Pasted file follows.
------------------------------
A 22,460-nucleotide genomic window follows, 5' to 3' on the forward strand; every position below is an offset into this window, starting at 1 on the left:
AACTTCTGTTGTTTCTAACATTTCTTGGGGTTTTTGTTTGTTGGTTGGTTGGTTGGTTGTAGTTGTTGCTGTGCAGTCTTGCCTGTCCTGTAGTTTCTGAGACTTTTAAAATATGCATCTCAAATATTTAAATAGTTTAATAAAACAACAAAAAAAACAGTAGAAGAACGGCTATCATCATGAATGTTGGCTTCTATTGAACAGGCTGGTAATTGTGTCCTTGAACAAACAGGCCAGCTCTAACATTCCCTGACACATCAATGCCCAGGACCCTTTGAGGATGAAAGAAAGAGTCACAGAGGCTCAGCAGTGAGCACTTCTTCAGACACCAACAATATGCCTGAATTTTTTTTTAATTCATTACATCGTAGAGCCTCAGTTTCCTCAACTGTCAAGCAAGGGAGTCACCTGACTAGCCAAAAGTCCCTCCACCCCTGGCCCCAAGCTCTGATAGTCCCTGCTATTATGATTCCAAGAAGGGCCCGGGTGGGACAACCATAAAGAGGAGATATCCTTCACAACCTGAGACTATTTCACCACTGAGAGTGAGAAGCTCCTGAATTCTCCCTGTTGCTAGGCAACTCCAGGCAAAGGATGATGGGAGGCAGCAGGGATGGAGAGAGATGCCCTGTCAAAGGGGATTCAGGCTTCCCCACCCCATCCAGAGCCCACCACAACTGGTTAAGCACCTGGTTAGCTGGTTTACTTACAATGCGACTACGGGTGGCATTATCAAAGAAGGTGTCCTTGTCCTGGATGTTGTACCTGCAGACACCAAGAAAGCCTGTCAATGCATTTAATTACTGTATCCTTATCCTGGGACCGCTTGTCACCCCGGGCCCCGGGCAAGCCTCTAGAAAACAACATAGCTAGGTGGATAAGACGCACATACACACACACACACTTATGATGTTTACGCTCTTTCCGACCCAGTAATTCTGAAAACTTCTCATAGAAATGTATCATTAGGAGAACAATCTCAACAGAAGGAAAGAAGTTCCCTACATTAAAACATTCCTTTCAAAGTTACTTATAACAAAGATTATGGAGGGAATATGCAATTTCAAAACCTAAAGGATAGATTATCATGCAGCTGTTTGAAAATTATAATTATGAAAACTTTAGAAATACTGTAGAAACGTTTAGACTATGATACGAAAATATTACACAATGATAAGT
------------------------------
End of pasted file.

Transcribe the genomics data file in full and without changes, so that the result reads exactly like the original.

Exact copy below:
A 22,460-nucleotide genomic window follows, 5' to 3' on the forward strand; every position below is an offset into this window, starting at 1 on the left:
AACTTCTGTTGTTTCTAACATTTCTTGGGGTTTTTGTTTGTTGGTTGGTTGGTTGGTTGTAGTTGTTGCTGTGCAGTCTTGCCTGTCCTGTAGTTTCTGAGACTTTTAAAATATGCATCTCAAATATTTAAATAGTTTAATAAAACAACAAAAAAAACAGTAGAAGAACGGCTATCATCATGAATGTTGGCTTCTATTGAACAGGCTGGTAATTGTGTCCTTGAACAAACAGGCCAGCTCTAACATTCCCTGACACATCAATGCCCAGGACCCTTTGAGGATGAAAGAAAGAGTCACAGAGGCTCAGCAGTGAGCACTTCTTCAGACACCAACAATATGCCTGAATTTTTTTTTAATTCATTACATCGTAGAGCCTCAGTTTCCTCAACTGTCAAGCAAGGGAGTCACCTGACTAGCCAAAAGTCCCTCCACCCCTGGCCCCAAGCTCTGATAGTCCCTGCTATTATGATTCCAAGAAGGGCCCGGGTGGGACAACCATAAAGAGGAGATATCCTTCACAACCTGAGACTATTTCACCACTGAGAGTGAGAAGCTCCTGAATTCTCCCTGTTGCTAGGCAACTCCAGGCAAAGGATGATGGGAGGCAGCAGGGATGGAGAGAGATGCCCTGTCAAAGGGGATTCAGGCTTCCCCACCCCATCCAGAGCCCACCACAACTGGTTAAGCACCTGGTTAGCTGGTTTACTTACAATGCGACTACGGGTGGCATTATCAAAGAAGGTGTCCTTGTCCTGGATGTTGTACCTGCAGACACCAAGAAAGCCTGTCAATGCATTTAATTACTGTATCCTTATCCTGGGACCGCTTGTCACCCCGGGCCCCGGGCAAGCCTCTAGAAAACAACATAGCTAGGTGGATAAGACGCACATACACACACACACACTTATGATGTTTACGCTCTTTCCGACCCAGTAATTCTGAAAACTTCTCATAGAAATGTATCATTAGGAGAACAATCTCAACAGAAGGAAAGAAGTTCCCTACATTAAAACATTCCTTTCAAAGTTACTTATAACAAAGATTATGGAGGGAATATGCAATTTCAAAACCTAAAGGATAGATTATCATGCAGCTGTTTGAAAATTATAATTATGAAAACTTTAGAAATACTGTAGAAACGTTTAGACTATGATACGAAAATATTACACAATGATAAGT